Departure Bay Beach

This half-mile beach (800m) is a huge centerpiece for the Departure Bay neighbourhood. It's easily the best, biggest, most sandy beach in Nanaimo.

Three-quarter view of Departure Bay Beach

This is a great place to bring the kids (there is a playground and a grassy field) or a casual date (there are usually other people around, and the seawall pathway is an easy excuse for a stroll). You can get good coffee across the street, and more businesses are coming soon.

At high tide, there is still a good strip of sand and driftwood; at lower tides, the beach gets much bigger and you can explore sandy tidal pools, or the creek that forms shifting patterns through the sand. In the summer, this is a great place to walk through warm shallow water and look for shells and crabs, or swim out to the wooden platform.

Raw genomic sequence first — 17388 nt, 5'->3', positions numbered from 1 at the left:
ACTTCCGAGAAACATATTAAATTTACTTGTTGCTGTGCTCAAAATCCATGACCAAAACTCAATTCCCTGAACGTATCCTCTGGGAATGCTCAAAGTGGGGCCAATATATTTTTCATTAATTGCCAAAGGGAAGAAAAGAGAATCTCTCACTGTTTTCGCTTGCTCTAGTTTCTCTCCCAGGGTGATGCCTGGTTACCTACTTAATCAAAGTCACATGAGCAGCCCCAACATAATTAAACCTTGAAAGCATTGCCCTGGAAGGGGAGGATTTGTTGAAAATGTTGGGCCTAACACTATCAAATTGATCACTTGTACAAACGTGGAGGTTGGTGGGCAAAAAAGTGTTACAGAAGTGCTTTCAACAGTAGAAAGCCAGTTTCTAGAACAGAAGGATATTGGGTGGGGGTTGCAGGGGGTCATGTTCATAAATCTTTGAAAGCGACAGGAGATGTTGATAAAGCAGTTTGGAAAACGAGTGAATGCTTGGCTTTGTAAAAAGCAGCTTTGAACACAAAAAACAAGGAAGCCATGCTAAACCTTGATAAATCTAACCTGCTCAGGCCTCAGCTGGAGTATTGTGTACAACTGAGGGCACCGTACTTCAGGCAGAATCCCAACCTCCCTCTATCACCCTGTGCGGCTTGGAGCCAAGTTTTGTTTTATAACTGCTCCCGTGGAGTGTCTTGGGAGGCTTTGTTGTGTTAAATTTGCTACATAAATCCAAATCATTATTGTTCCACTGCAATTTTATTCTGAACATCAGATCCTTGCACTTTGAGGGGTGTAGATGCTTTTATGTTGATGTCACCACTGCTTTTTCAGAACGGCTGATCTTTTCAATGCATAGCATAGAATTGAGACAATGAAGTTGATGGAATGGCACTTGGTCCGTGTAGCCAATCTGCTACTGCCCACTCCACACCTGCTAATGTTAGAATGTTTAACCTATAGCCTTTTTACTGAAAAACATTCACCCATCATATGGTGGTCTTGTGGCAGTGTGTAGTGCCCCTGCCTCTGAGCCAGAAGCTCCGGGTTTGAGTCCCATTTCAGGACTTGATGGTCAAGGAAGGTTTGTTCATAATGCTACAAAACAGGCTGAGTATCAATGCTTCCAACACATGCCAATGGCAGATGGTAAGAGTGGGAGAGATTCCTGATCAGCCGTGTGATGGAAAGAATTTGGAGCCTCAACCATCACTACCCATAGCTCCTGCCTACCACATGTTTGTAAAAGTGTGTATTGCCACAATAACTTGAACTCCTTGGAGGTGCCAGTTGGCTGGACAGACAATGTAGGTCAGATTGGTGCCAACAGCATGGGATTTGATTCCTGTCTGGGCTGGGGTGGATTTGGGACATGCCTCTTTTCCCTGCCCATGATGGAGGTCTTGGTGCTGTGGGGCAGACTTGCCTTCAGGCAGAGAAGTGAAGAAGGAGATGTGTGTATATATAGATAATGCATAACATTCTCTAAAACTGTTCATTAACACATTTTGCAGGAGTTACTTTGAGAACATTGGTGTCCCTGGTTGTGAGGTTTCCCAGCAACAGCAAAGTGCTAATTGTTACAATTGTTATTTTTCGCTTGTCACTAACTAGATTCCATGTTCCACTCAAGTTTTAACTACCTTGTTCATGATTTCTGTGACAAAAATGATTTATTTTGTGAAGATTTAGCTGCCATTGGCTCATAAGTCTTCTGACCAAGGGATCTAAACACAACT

There is a lot of history to explore here, too. The Snuneymuxw people had a village here - the longhouses were still around when the colonists arrived in the 1850s. But in the 1870s when Robert Dunsmuir developed his famous coal mines up the hill (present day Diver Lake area), Departure Bay had already been taken over by farming interests. Dunsmuir built huge coal wharves on the beach - you can still see the rock "peninsulas" that underlaid the wharves, if you look to your left while standing at the beach (see image below). The railway ran roughly along the path of present-day Departure Bay Road up to Wellington.

Remnants of first Departure Bay coaling wharf, shown with historic context

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